What an utter humiliation for France’s leaders, said Hugh Schofield in the London Independent. President Jacques Chirac and Prime Minister Dominique de Villepin bowed to masses of rioting students this week and rescinded an unpopular labor law. The law was intended to cut the high unemployment—20 percent—among young people, by making it easier for companies to hire and fire workers under age 26. The young folks, outraged that they might actually be fired for poor performance, launched a “people power” uprising, and won. By backing down, the president showed the world “what a busted flush” he is. And “his prime minister’s explanation that he was withdrawing his labor law out of concern for the safety of demonstrating students must win the Weasel Words of the Year award.”
Chirac resorted to “utter absurdity” in his attempt to let his prime minister save face, said Günther Nonnenmacher in Germany’s Frankfurter Allgemeine Zeitung. As protests mounted, Chirac announced he would sign the law but order that it not be implemented until a new version had been written. When that ridiculous maneuver failed to placate the demonstrators, Chirac finally killed the law altogether. His wavering and ultimate capitulation have managed not only to rob him of the last shreds of dignity, but also to emasculate de Villepin. Now the prime minister has no chance of winning his center-right party’s nomination for president next year.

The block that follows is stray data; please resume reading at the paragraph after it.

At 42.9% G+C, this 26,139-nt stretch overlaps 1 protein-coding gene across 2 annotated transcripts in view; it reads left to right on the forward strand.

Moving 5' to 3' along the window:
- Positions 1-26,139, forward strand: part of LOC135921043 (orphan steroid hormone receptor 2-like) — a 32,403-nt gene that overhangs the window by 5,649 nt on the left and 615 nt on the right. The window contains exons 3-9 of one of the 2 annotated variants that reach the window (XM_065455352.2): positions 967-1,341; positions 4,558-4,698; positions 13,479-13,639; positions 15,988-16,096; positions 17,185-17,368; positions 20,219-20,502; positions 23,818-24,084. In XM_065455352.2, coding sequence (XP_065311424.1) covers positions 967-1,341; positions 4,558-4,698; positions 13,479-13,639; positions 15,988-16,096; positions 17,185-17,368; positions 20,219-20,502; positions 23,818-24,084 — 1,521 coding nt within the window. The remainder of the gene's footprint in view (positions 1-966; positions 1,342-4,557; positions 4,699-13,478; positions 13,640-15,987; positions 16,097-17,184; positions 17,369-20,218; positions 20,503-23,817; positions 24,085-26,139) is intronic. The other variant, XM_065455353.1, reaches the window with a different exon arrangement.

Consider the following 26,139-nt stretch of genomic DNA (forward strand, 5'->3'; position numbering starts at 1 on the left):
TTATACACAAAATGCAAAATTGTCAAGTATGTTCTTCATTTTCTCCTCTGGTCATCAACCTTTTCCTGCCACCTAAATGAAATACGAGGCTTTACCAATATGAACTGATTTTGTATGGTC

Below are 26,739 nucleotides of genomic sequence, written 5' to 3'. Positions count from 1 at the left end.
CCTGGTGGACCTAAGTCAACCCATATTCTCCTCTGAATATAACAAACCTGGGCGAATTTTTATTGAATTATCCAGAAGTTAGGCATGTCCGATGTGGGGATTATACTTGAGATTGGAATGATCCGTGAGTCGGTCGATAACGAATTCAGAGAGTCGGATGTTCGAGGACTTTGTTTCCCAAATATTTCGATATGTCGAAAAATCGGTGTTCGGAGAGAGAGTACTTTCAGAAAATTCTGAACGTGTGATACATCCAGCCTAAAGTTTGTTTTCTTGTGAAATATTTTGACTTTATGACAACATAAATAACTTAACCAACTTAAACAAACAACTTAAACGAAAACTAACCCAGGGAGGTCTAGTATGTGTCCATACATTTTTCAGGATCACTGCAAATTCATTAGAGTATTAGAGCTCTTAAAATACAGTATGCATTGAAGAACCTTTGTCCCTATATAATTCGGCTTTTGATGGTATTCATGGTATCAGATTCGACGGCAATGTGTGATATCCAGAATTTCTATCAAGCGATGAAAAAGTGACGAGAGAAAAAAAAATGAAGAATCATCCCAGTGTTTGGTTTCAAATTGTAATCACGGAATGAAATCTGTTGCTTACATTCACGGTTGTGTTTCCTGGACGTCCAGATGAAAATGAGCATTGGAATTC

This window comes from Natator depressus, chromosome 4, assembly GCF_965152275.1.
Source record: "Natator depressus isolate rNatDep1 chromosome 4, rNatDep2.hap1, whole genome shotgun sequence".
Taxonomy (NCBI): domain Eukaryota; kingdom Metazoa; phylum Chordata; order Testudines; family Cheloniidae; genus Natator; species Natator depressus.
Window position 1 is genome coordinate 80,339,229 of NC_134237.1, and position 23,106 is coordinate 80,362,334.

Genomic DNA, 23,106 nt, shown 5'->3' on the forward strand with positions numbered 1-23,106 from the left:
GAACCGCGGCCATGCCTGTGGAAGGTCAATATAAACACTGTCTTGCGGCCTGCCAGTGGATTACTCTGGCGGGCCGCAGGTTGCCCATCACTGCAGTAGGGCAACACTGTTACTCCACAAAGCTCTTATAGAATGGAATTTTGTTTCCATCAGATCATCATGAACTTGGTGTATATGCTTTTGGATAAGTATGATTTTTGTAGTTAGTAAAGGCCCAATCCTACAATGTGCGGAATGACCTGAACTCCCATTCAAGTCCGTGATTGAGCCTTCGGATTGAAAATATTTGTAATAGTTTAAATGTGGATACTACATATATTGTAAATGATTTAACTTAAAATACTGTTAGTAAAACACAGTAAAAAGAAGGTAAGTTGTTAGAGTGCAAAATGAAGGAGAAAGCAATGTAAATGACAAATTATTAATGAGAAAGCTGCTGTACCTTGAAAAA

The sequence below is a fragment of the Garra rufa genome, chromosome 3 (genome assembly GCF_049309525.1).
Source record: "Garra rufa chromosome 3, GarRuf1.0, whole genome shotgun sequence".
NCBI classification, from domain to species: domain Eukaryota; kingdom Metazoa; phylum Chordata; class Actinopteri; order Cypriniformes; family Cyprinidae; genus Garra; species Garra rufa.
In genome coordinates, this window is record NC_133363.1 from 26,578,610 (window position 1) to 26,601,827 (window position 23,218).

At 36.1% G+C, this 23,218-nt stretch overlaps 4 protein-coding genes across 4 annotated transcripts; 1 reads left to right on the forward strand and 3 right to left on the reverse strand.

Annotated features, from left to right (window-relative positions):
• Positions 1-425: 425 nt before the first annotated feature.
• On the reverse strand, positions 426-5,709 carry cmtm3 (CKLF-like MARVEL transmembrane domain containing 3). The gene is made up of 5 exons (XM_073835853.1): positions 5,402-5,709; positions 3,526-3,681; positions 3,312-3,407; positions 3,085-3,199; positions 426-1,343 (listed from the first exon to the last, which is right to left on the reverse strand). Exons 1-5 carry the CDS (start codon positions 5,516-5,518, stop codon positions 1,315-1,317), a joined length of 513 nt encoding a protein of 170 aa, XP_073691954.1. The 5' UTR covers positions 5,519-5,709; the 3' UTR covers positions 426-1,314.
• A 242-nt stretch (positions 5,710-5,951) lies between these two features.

Don’t weep for de Villepin, said France’s Libération in an editorial. It was his “incomprehensible stubbornness” in backing this so-called reform that dragged out the crisis for three long months. “Weeks and weeks of protests, demonstrations, and strikes were needed” before the prime minister finally “resigned himself to retreating and eating his words.” The debacle is certainly a “painful personal failure” for de Villepin. But it was also a “serious institutional crisis.” The government “staged a depressing show of internal quarrels, confusion of powers, and indecision at all levels.”
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